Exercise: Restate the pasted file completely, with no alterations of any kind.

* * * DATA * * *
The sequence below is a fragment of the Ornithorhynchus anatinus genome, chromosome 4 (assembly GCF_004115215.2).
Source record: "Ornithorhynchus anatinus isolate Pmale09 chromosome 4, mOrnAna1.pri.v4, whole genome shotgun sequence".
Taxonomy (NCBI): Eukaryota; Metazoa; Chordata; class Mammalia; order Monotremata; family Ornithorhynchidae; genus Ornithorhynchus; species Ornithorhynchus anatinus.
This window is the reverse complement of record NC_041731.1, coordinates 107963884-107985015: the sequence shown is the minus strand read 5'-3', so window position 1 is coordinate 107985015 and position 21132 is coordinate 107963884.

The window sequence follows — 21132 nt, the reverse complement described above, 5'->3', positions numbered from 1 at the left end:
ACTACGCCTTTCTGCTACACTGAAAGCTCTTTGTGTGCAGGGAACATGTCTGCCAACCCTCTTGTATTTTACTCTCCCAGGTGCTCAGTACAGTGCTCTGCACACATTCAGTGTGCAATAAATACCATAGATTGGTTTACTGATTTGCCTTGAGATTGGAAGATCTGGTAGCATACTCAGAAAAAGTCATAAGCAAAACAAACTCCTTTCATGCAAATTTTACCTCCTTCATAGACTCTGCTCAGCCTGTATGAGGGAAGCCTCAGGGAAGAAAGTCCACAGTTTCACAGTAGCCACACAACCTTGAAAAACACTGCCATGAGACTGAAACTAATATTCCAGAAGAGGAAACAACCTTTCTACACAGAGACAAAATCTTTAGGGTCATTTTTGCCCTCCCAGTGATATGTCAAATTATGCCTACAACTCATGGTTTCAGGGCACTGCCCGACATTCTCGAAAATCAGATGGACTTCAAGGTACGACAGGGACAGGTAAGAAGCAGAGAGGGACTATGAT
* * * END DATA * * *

The sequence below is a fragment of the Ornithorhynchus anatinus genome, chromosome 4 (assembly GCF_004115215.2).
Source record: "Ornithorhynchus anatinus isolate Pmale09 chromosome 4, mOrnAna1.pri.v4, whole genome shotgun sequence".
Taxonomy (NCBI): Eukaryota; Metazoa; Chordata; class Mammalia; order Monotremata; family Ornithorhynchidae; genus Ornithorhynchus; species Ornithorhynchus anatinus.
This window is the reverse complement of record NC_041731.1, coordinates 107963884-107985015: the sequence shown is the minus strand read 5'-3', so window position 1 is coordinate 107985015 and position 21132 is coordinate 107963884.

The window sequence follows — 21132 nt, the reverse complement described above, 5'->3', positions numbered from 1 at the left end:
ACTACGCCTTTCTGCTACACTGAAAGCTCTTTGTGTGCAGGGAACATGTCTGCCAACCCTCTTGTATTTTACTCTCCCAGGTGCTCAGTACAGTGCTCTGCACACATTCAGTGTGCAATAAATACCATAGATTGGTTTACTGATTTGCCTTGAGATTGGAAGATCTGGTAGCATACTCAGAAAAAGTCATAAGCAAAACAAACTCCTTTCATGCAAATTTTACCTCCTTCATAGACTCTGCTCAGCCTGTATGAGGGAAGCCTCAGGGAAGAAAGTCCACAGTTTCACAGTAGCCACACAACCTTGAAAAACACTGCCATGAGACTGAAACTAATATTCCAGAAGAGGAAACAACCTTTCTACACAGAGACAAAATCTTTAGGGTCATTTTTGCCCTCCCAGTGATATGTCAAATTATGCCTACAACTCATGGTTTCAGGGCACTGCCCGACATTCTCGAAAATCAGATGGACTTCAAGGTACGACAGGGACAGGTAAGAAGCAGAGAGGGACTATGAT